GOP gubernatorial candidates mark their turf

Published on Friday, 15 December 2017 22:29
Written by Angie DeRosa


SOUTHINGTON-Several Republican candidates vying to be the next Connecticut governor debated at a Transportation Forum at the Aqua Turf Club Friday morning.

“When (transportation) works, it’s invisible…but when it doesn’t work, it’s troublesome,” Don Shubert, president of the Connecticut Construction Industries Association, said.

Hosted by the Connecticut Construction Industries Association, more than 300 people from union workers to business leaders from various Chambers of Commerce listened as each candidate made comments about transportation and other accompanying issues that affect the state’s economy and quality of life.

Only candidates who filed candidate committees were invited to speak, which Michael Handler, Chief Financial Officer for Stamford; Timothy Herbst, Trumbull First Selectman; Mark Lauretti, Mayor of Shelton; Eric Mastroianni, U.S. Navy Veteran; Scott Merrell, Rowayton resident; Steve Obsitnick, businessman; Prasad Srinivasan, State Representative for Glastonbury and physician; Joseph Visconti, former West Hartford Councilman; Peter Thalheim, attorney and real estate agent; and David Walker, former United States Comptroller General.

“Connecticut is not just 203 or 860. It is one state with a bunch of assets who’ve done a poor job collaborating over the years,” Obsitnick said.

As a high-technology business entrepreneur who’s worked in Silicon Valley, Obsitnick hopes to break up the routine of politicians with similar career backgrounds sitting in office.

“The air, dirt, sand and water are all the same here as it is in Massachusetts and New York. So why are people leaving?” Obsitnick asked.

He said the key to growth is through industry lead urban ecosystems, which will attract industries, lead institutions to better train for jobs, bring in millennials and then restaurants and other economic development will flourish.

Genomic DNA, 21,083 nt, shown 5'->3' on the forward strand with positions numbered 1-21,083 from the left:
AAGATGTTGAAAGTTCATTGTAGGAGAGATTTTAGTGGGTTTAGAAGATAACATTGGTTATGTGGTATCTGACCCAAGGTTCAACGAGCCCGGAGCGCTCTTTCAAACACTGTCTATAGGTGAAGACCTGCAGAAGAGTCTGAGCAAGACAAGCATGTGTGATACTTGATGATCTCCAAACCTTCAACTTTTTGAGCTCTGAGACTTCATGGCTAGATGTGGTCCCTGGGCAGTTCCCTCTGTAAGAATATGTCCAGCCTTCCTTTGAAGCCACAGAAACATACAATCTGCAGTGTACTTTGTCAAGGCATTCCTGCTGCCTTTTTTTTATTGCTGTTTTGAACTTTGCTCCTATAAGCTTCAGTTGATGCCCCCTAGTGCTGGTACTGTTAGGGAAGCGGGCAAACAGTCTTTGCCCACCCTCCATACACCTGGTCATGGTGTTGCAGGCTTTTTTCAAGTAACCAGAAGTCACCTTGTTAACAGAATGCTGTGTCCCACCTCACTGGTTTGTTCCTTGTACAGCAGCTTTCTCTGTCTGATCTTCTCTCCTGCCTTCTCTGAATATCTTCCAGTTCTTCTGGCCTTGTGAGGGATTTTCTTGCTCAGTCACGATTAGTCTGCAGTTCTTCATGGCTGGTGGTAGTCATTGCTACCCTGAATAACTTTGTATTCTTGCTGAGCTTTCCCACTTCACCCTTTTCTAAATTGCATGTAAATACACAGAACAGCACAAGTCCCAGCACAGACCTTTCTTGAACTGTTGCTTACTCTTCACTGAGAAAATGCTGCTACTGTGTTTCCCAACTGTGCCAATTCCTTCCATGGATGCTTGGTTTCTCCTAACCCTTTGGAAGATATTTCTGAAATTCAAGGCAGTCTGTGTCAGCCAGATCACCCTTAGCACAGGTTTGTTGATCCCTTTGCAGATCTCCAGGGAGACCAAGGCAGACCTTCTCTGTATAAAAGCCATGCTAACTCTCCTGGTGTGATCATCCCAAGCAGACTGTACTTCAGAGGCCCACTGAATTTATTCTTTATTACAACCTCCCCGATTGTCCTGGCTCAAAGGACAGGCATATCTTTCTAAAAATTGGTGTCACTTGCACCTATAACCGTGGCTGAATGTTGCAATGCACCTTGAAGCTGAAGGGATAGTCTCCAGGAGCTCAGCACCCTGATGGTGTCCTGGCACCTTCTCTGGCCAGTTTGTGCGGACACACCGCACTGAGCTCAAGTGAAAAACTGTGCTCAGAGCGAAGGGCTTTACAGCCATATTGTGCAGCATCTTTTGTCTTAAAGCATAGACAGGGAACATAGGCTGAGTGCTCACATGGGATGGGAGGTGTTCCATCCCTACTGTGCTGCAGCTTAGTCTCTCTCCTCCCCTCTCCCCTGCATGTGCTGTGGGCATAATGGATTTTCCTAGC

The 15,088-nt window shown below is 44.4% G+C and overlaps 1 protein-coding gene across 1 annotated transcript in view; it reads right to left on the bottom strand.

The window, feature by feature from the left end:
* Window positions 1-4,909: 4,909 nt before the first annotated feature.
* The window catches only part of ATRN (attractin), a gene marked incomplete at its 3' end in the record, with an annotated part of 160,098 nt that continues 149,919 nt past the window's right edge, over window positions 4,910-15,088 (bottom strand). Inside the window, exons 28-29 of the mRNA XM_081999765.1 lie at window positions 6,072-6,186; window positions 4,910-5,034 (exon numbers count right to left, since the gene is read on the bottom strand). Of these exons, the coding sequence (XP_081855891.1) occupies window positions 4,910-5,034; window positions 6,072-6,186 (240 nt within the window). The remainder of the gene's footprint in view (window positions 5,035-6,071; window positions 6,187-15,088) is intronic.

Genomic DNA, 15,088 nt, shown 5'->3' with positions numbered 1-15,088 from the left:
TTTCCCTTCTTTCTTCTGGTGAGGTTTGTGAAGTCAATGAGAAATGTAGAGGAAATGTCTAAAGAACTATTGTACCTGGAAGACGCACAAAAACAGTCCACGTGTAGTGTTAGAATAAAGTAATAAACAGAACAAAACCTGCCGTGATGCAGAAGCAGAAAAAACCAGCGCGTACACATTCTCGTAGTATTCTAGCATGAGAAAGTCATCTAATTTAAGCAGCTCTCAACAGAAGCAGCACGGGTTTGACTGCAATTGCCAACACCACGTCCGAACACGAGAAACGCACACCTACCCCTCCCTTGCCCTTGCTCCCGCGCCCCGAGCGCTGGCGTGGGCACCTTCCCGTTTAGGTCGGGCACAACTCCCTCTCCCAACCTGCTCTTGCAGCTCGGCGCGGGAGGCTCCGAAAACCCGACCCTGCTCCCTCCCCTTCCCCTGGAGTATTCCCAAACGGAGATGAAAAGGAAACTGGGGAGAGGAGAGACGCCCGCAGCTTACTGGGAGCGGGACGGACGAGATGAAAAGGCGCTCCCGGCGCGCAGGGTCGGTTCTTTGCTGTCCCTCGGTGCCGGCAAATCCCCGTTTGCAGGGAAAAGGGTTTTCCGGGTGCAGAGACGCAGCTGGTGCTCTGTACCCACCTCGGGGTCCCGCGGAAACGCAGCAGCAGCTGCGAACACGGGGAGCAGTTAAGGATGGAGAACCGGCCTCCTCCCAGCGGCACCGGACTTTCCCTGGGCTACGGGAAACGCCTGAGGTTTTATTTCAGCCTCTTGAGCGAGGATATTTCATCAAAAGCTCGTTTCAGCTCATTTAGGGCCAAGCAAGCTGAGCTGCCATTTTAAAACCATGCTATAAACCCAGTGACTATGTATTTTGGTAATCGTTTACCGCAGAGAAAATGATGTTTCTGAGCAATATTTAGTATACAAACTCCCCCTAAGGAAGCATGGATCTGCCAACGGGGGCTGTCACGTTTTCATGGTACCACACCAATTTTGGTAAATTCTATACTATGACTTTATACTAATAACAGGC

Similarly, Handler said the focus needs to be on prioritizing spending.

“We all want to do good things, but we need fiscal order to get there,” Handler said.

When he began working in Stamford five years ago, he said the city was facing a financial crisis despite looking strong and thriving. Since then Stamford has stabilized by investing and improving the “not sexy” things first, rather than building new attractions to bring in people.

Herbst mimicked similar statements.

As First Selectman of Trumbull, he also entered into his role during a time of trouble eight years ago, but he has since cut taxes and increased money into the pension fund.

If elected he wants to focus on the next generation and invest in infrastructure, something he said has been long ignored, but is just as critical as other issues.

“(Pulling back on funding infrastructure and transportation) will not help economic growth. Businesses will not want to come here,” Herbst said.

Aside from transportation, Mastroianni said if he gets elected he would give a portion of his salary to support scholarships, specifically to support trades and trade schools.

Self proclaimed “Rowayton Cowboy” - although sporting a baseball cap and pony tail - Merrell said he’s “not a normal candidate.”

Much of his speech jumped around from ranting about Connecticut having the most crooked court systems he’s ever seen, to the state destroying itself with increased taxes year after year.

Although the other candidates didn’t directly call out Gov. Dannel Malloy, Merrell did.

“You’ve got to give him credit for one thing, he’s consistent. He’s wrong about everything,” he said, which led out a few chuckles from the audience.

First generation immigrant from India, Srinivasan, said when he first came to America he had many hopes and dreams, but now his vision for the future isn’t as viable for his grandchildren.

“The future generation is at stake,” Srinivasan said.

He added that in order to solve that problem, the state needs to meet the demands of the 21st century, which include instating a spending cap, reviving transportation and get business and state leaders working together.

“We all have the same objective, but different ways on how to get there.”

Posted in The Bristol Press, Southington Herald on Friday, 15 December 2017 22:29. Updated: Friday, 15 December 2017 22:32.